Flavours of the Festival – Edinburgh Food Festival 2017

Slow Food Edinburgh at Edinburgh Food Festival 

This was the third year that Slow Food Edinburgh participated in the Edinburgh Food Festival. Our first two years had been so successful and unusual that we weren’t sure how things would turn out. But in the end, everything worked well with some innovative events and presentations all geared to display the best of Scotland’s Good, Clean and Fair larder.

Our stall attracted a lot of genuine interest – especially when our demonstrations featured products from the Ark of Taste – a metaphorical Noah’s Ark of forgotten foods at risk of extinction through over-commercialisation or loss of heritage. There was a fascination with the Barra Snails, the Traditional Blood Black pudding; the Arbroath smokies, the Isle of Colonsay black bee honey and the diverse uses of beremeal and peasemeal.

The cricket brownies from the Ethical Carnivore generated as much attention as the snails. Denise Walton’s presentation compared cooked organic – produced sausages (chorizo and boerwurst) with the cured charcuterie equivalent. And the Sunday Scotland’s Strawberry tasting demonstrated that Pick Your Own from a fruit farm (Centenary and Arabella) yield more flavour than the finest from the supermarkets.

Each day started with “Our Daily Bread” when, with the support of Breadshare – the community bakery,  Blair Atholl watermill and the Bakehouse at Findhorn we presented bakery using different grains each day – wheat, spelt, rye, oats and bere barley. We had artisan cheeses and other interesting spreads to go with the bread.

Chef Alliance meets Ark of Taste 

At the end of each day, we had a guest chef presenter from the Slow Food Chef Alliance who featured one or more Ark of Taste products.  The “Chef Alliance meets Ark of Taste” menus included Pannacotta of Colonsay honey and Carrageen moss (Alison Henderson); Crowdie Tortellini with Musselburgh Leek and Black Pudding and Finnan Haddie Cullen Skink (Steve Brown); Ways with Shetland Mutton (Neil Forbes); and Musselburgh Leek and Lanark Blue Risottos (Marcin Medrygal). Recipes for these dishes and all the other demonstrated foods will be posted on our website part of the Slow Food Edinburgh Recipe Bank.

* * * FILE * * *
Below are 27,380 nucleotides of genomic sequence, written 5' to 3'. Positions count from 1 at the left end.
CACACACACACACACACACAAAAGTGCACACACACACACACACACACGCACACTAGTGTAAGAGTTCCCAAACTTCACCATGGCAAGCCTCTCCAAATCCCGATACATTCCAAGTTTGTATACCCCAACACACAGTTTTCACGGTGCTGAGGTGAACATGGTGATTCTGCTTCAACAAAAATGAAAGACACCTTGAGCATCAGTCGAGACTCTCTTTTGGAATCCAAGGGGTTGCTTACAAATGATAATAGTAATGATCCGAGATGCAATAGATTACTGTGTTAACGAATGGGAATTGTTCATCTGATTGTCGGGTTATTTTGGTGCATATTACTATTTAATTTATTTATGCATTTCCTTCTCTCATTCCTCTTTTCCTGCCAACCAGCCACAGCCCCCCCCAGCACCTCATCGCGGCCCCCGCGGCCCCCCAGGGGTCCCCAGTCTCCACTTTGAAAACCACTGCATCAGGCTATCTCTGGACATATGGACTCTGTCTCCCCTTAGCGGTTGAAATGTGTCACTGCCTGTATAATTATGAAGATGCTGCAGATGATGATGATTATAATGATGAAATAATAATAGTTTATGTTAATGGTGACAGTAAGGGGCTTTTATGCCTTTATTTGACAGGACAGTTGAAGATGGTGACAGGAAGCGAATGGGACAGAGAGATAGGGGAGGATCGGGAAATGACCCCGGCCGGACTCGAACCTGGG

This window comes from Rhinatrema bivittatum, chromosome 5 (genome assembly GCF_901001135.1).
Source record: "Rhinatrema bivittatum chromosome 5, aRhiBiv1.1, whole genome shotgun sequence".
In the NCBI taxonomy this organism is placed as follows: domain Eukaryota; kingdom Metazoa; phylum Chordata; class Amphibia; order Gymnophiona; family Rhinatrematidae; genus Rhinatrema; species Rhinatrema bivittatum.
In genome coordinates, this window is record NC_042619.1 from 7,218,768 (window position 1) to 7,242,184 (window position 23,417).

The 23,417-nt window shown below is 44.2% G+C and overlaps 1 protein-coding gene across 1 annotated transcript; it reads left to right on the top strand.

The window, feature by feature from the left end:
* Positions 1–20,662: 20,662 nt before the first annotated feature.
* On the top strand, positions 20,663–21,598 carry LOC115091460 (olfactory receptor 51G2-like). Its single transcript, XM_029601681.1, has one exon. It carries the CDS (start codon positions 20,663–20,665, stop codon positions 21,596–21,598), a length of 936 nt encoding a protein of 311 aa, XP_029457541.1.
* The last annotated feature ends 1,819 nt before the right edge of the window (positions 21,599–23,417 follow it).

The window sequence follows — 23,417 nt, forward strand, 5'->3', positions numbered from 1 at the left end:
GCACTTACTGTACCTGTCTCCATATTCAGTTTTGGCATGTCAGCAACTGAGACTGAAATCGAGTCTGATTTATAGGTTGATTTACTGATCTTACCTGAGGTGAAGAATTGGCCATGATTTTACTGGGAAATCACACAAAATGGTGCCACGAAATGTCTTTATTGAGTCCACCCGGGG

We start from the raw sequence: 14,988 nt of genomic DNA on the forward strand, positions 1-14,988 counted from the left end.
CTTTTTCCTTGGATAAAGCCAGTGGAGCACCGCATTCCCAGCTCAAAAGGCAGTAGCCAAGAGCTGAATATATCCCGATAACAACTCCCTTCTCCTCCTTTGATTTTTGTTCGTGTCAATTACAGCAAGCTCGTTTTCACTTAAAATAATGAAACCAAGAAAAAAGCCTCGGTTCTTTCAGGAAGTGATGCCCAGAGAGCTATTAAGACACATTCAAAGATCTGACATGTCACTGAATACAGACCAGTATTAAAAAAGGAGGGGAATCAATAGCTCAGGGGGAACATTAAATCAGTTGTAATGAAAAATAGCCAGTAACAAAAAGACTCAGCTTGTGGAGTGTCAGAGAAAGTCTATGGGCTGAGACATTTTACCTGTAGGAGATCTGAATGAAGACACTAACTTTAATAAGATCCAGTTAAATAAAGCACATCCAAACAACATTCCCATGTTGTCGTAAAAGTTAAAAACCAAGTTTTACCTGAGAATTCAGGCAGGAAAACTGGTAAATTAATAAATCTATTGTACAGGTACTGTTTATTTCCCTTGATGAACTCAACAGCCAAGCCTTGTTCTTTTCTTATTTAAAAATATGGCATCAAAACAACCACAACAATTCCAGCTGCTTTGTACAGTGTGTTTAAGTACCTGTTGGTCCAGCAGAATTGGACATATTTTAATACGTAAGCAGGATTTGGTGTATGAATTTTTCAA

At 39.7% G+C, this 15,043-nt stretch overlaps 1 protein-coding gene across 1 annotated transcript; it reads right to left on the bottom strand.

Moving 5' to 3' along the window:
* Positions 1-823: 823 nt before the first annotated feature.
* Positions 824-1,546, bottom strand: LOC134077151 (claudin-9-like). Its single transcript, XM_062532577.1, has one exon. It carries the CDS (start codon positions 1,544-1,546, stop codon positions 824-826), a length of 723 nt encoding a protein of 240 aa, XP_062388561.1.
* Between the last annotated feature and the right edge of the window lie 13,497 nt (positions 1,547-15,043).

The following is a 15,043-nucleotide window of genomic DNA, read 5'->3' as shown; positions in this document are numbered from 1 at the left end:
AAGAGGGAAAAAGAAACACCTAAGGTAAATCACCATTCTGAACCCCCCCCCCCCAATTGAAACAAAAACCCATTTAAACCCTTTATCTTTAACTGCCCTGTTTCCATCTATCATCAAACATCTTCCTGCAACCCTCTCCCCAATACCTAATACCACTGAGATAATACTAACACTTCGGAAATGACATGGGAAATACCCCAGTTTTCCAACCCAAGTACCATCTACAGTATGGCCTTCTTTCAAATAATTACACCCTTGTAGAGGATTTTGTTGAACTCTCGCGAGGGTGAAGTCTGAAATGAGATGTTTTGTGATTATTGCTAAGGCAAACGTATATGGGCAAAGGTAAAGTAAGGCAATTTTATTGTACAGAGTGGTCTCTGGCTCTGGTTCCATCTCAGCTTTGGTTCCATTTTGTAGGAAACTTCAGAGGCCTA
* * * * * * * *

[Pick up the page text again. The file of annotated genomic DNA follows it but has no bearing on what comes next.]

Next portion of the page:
To support the Picnic in the Garden on the Sunday Martin Ashing prepared Slow Food tasting canapé platters for purchase.

Throughout the Festival, Slow Food members and supporters gave plenary presentations in the Piccolo Tent – Shirley Spears on The Three Chimneys and Marmalade; Amy Rankine on Urban Foraging; and Carina Contini on the Italian contribution to Scotland’s Food and Drink. A Slow Food Taste Adventure attracted about 50 children with their families and a Slow Food Youth Network panel discussion examined the contribution of young people to the Food Industry.

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Our volunteer spreading Slow Food message 

None of this could have happened without the help and encouragement of our volunteers, supporters and food suppliers. Follow the link here to a list of suppliers’ contact details should you wish to obtain any of the produce featured on our stall.

Our thanks to Assembly for welcoming us back and helping us through the week. Will we be back another year? An almost certain, Yes judging from the success and enthusiasm for this year’s event.

 

Our first fundraising event: Slow Food for Africa

On 23rd May the First Coast restaurant on Dalry Road held a Tanzanian evening to support the Slow Food Edinburgh campaign to fund a community food garden in Kimashuku, Kilimanjaro.

A delicious meal included spinach and peanut samosa, goat and cornmeal mash and pineapple and coconut chapatti. 71 diners were served the regional meal, so, together with some separate donations from occasional diners, making a total of £200 towards the appeal.

Our sincere thanks to Chef Alliance member Chef Hector MacRae and the staff of First Coast for mounting this event and everyone who joined the evening and contributed to support the project.